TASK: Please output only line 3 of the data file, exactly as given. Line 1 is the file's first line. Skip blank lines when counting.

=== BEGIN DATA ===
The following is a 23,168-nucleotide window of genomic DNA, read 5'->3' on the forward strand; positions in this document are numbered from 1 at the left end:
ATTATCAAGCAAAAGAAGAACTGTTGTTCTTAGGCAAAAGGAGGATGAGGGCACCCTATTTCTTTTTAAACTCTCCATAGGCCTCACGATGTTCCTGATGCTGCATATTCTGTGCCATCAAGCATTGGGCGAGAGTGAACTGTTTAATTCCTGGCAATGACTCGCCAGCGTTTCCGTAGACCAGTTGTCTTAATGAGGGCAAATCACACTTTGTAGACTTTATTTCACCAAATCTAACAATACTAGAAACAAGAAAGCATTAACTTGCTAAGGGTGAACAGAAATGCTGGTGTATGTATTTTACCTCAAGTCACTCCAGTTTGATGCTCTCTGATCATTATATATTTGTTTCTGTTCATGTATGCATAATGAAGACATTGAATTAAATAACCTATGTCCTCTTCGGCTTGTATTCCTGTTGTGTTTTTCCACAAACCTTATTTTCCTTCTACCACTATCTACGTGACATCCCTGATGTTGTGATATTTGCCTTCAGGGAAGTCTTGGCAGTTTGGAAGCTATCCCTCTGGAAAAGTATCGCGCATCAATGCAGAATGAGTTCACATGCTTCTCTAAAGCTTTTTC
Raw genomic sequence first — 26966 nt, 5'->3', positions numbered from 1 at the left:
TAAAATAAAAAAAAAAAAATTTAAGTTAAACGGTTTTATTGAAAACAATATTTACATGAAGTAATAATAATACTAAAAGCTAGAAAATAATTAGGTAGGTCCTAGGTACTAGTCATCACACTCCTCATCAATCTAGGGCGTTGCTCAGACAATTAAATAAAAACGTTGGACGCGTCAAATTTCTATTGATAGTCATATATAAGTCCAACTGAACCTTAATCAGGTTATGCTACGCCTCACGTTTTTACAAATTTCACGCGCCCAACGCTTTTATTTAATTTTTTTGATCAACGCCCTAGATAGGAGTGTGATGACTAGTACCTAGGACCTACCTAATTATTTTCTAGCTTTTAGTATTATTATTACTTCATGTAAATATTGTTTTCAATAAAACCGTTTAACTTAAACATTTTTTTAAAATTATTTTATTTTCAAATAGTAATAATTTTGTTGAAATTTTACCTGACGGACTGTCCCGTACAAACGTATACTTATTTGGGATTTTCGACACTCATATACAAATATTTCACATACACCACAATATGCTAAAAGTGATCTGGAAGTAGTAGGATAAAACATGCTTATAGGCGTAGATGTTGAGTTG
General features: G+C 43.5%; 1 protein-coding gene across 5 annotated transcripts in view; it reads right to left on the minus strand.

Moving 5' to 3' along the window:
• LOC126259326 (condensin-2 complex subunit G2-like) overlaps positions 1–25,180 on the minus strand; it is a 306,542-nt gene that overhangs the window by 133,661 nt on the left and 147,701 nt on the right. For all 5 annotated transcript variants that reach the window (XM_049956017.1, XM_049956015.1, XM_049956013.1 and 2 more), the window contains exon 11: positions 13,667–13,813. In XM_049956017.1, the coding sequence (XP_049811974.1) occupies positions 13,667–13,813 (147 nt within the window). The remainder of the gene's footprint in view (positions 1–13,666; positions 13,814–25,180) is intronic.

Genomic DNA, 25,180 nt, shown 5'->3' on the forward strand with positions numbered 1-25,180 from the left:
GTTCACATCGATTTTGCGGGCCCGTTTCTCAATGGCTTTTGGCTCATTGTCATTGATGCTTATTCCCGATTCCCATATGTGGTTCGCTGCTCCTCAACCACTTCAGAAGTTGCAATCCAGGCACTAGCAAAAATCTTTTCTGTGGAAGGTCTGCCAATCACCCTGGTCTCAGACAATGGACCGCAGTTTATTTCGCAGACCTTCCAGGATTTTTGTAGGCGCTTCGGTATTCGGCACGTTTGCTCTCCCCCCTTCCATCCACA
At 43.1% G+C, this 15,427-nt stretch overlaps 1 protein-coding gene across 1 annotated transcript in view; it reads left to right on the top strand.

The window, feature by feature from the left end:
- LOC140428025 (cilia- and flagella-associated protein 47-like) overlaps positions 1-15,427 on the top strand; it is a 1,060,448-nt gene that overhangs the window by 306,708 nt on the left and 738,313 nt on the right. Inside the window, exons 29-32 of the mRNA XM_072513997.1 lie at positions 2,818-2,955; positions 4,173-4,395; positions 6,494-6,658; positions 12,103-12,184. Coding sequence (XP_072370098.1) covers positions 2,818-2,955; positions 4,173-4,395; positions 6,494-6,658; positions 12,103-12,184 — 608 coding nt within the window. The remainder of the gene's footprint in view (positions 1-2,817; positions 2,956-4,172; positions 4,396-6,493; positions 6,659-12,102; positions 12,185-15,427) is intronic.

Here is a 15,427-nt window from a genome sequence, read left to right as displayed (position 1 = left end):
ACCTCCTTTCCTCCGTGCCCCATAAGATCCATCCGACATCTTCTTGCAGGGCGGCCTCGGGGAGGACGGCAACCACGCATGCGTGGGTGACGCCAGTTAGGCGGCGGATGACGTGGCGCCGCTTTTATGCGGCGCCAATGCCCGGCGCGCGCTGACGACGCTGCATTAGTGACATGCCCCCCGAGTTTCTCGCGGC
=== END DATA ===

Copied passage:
Raw genomic sequence first — 26966 nt, 5'->3', positions numbered from 1 at the left: